Recognition Of Skin Using Fuzzy Logic Approach Computer Science Essay

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This Report is based on the RGB colour space, using fuzzy sets instead of traditional colour spaces; thus, input colour variables are fuzzified and, as a result, a pixel is classified after the defuzzifying process is completed. To do this, we will revise some skin colour detection algorithms and then the designing of the fuzzy system for detecting skin is described. After that, the experiments are outlined and discussed, the system is tested and, finally, we shall conclude with some remarks to our work in. Skin and non-skin training dataset has been given by using various skin textures obtained from images of diversity of age, gender, and race people.


There are many approaches to skin detection, such as knowledge- and appearance-based methods, feature invariant algorithms or template matching techniques. In this work, we shall focus on a pre-processing stage for detecting faces in colour images. To do this, we assume that the problem consists of detecting skin regions in the image, and then the segmented skin clusters will be further processed to validate they belong to face regions.

Many recent proposals are based on the underlying idea of representing the skin colour in an optimal colour space (such as RGB, YIQ or HSV) by means of the so-called skin cluster. Colour information is an efficient tool for identifying facial areas if the skin colour model can be properly adapted for different lighting environments. This fact leads to avoid the use of RGB in practical systems, since the red, green and blue components are highly correlated and dependent on lighting conditions(Vijayanandh,2011). However, the RGB space corresponds most closely with the physical sensors for colored light such as the cones in the human eye or red, green and blue filters in most colour CCD sensors. In addition, using a RGB model should simplify the design of any algorithm, since there is no need to transform the colour spaces.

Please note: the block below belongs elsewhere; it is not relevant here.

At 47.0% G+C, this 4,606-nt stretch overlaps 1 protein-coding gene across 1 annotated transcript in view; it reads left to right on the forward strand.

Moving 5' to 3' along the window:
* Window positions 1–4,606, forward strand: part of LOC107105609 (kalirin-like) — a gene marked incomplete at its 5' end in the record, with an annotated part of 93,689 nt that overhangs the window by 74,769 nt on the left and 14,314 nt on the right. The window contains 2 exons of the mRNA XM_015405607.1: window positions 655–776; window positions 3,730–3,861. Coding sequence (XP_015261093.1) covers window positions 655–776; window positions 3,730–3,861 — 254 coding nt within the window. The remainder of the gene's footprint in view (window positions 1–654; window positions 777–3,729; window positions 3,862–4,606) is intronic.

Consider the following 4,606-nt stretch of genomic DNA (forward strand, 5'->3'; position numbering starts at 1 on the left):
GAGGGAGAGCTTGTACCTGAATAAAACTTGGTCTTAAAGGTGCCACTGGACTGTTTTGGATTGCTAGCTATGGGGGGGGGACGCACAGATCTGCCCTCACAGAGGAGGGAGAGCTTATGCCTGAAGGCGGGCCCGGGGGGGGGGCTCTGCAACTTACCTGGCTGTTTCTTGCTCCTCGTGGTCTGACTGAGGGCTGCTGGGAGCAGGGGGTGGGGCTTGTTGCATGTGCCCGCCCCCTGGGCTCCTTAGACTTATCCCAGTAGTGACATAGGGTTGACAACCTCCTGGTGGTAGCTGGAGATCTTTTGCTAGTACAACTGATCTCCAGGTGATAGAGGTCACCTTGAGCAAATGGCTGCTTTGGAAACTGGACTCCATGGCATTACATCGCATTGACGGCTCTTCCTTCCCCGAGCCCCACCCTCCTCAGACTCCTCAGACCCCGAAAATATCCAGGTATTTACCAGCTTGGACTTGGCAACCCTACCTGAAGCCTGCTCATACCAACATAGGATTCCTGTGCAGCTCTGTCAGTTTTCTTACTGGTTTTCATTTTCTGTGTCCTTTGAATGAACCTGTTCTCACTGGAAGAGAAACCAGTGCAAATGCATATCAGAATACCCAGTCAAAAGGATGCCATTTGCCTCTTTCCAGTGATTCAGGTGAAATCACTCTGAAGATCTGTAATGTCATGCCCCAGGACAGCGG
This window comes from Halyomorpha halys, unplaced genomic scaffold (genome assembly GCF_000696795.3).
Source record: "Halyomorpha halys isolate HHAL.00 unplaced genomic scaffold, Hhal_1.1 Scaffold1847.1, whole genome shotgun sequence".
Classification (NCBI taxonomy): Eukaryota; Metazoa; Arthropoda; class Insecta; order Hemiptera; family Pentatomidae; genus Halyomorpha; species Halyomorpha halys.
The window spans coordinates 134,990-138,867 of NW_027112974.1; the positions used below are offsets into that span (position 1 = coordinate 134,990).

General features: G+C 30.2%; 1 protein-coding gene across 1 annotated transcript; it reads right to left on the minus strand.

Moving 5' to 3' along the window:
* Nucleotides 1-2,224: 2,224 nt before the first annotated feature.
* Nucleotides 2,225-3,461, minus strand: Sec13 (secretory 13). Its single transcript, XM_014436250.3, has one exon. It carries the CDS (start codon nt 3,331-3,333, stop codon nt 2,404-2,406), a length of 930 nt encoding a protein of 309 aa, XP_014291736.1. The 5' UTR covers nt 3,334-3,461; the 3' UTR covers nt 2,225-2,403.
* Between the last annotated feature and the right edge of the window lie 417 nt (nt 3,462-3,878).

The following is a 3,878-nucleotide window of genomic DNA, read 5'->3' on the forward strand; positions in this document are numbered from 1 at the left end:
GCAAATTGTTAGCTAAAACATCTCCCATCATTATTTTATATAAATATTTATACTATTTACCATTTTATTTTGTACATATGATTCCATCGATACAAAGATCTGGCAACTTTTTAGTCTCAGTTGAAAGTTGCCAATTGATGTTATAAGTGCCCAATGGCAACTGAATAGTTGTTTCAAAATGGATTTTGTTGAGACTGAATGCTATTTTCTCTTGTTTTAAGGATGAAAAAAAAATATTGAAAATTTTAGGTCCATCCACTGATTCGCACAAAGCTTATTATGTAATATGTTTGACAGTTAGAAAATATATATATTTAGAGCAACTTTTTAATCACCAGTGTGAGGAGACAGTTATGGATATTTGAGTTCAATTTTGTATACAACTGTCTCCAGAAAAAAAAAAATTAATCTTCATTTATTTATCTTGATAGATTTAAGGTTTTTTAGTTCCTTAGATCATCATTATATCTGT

According to a research help by Arshdeep Kaur and Amrit Kaur, "fuzzy systems are very useful in two general contexts: 1)in situations involving highly complex systems whose behaviors are not well understood, and 2) in situations where an approximate, but fast, solution is warranted" (Kaur & Kaur, 2012).

Main Part

Fuzzy Classification

Image segmentation using fuzzy classification is a pixel-based segmentation method. This method assigns a colour class to each pixel of an input image by applying a set of fuzzy rules on it. A pixel can be classified as 'skin' or 'non-skin' according to a set of fuzzy rules extracted from a training stage using different colour spaces. To do this, each colour plane will be considered as a fuzzy set, so that the skin detection is performed through fuzzy functions representing the membership degree of each pixel to the different classes.

A method to develop a skin classifier consists of defining the bounding limits of the regions corresponding to a colour which belongs to the skin, by means of some numerical (and often empirical) rules, i.e., defining explicitly the skin regions.

Fuzzy Decision Trees

The most important feature of decision trees is their capability to break down a complex decision-making process into a collection of simpler decisions and thereby, providing an easily interpretable solution. ID3 is a popular and efficient method of decision-making for classification of symbolic data and is generally not suitable in cases where numerical values are to be operated upon.

The fusion of fuzzy sets with decision trees enables one to combine the uncertainty handling and approximate reasoning capabilities of the former with the comprehensibility and ease of application of the latter.

Fuzzy decision trees are composed of a set of internal nodes representing variables used in the solution of a classification problem, a set of branches representing fuzzy sets of corresponding node variables, and a set of leaf nodes representing the degree of certainty with which each class has been approximated.

Fuzzy Inference System

A fuzzy inference system is widely used for process simulation or control and it consists of 4 steps:

Fuzzification of the input variables

Rule evaluation

Aggregation of the rule outputs